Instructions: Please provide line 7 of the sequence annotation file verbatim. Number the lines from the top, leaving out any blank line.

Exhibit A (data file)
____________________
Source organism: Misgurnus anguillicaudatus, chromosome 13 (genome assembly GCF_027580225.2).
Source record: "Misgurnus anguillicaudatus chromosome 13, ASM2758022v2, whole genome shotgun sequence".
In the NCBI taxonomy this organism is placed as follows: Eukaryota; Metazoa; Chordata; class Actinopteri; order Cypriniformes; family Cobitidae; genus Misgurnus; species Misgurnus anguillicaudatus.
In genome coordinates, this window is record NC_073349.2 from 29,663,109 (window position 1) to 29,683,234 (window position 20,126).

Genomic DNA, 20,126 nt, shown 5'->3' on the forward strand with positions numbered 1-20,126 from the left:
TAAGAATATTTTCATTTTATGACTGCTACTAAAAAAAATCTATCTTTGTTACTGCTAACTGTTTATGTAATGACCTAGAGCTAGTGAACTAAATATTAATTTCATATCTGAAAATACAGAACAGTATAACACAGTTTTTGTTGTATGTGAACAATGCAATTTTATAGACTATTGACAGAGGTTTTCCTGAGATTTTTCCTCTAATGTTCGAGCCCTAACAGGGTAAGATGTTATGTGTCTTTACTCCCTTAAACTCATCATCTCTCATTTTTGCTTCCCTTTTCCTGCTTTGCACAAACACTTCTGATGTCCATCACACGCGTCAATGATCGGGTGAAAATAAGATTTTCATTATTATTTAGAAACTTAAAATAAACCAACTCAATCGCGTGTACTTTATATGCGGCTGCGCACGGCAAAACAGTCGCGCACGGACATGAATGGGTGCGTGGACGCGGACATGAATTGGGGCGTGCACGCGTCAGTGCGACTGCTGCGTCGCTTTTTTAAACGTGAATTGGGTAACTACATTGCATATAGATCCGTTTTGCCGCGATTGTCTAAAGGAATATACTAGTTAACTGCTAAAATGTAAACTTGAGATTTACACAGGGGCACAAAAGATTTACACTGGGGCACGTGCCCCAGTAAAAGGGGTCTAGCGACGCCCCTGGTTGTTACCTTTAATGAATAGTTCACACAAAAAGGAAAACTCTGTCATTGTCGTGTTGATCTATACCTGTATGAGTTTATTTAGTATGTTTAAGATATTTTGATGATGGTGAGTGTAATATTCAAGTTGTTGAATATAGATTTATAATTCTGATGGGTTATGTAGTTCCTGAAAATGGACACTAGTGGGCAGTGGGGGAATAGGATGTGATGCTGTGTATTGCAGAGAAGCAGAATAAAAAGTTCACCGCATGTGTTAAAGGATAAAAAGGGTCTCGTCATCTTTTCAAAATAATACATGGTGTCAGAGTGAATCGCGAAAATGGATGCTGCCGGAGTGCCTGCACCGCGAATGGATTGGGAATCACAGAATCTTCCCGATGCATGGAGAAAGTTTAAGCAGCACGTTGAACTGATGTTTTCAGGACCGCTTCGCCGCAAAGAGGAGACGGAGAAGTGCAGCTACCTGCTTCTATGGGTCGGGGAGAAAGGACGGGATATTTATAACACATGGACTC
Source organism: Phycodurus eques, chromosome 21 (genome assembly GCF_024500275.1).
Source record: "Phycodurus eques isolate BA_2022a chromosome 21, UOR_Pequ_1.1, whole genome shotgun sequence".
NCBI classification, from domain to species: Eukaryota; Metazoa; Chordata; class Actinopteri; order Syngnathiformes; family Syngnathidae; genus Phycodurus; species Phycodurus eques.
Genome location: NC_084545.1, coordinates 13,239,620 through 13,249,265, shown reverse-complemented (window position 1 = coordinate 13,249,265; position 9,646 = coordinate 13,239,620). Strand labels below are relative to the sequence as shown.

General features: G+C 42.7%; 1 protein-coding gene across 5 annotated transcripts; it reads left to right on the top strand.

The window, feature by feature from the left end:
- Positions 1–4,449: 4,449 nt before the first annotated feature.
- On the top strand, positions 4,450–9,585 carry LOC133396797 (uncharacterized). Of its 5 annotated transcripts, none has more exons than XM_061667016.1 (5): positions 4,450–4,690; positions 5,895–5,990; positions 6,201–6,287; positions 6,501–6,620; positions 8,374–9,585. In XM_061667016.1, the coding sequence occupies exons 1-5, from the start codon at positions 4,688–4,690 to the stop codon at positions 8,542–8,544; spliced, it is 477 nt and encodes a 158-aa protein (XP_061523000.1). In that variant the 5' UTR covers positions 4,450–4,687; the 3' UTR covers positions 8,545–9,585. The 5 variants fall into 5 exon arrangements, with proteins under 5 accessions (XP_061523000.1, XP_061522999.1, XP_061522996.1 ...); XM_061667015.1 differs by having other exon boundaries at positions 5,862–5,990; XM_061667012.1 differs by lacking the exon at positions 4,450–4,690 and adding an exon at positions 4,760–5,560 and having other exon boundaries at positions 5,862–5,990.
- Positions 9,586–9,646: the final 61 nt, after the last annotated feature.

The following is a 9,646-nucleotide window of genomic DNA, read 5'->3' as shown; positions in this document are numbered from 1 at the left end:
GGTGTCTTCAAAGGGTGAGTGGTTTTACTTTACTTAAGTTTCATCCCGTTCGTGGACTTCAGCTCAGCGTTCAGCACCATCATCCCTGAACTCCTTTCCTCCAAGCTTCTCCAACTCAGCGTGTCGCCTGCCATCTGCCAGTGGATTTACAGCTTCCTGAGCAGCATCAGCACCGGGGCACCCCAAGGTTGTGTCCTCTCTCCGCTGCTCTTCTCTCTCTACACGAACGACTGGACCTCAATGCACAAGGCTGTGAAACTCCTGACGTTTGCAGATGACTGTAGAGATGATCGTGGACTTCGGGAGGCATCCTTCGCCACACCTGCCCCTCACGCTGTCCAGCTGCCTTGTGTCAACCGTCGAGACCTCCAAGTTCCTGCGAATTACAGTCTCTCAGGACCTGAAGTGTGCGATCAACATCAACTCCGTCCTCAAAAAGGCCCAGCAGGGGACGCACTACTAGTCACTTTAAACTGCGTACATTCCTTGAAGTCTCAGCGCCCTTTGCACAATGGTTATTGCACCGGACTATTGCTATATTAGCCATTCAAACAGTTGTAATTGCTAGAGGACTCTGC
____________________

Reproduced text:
Source organism: Phycodurus eques, chromosome 21 (genome assembly GCF_024500275.1).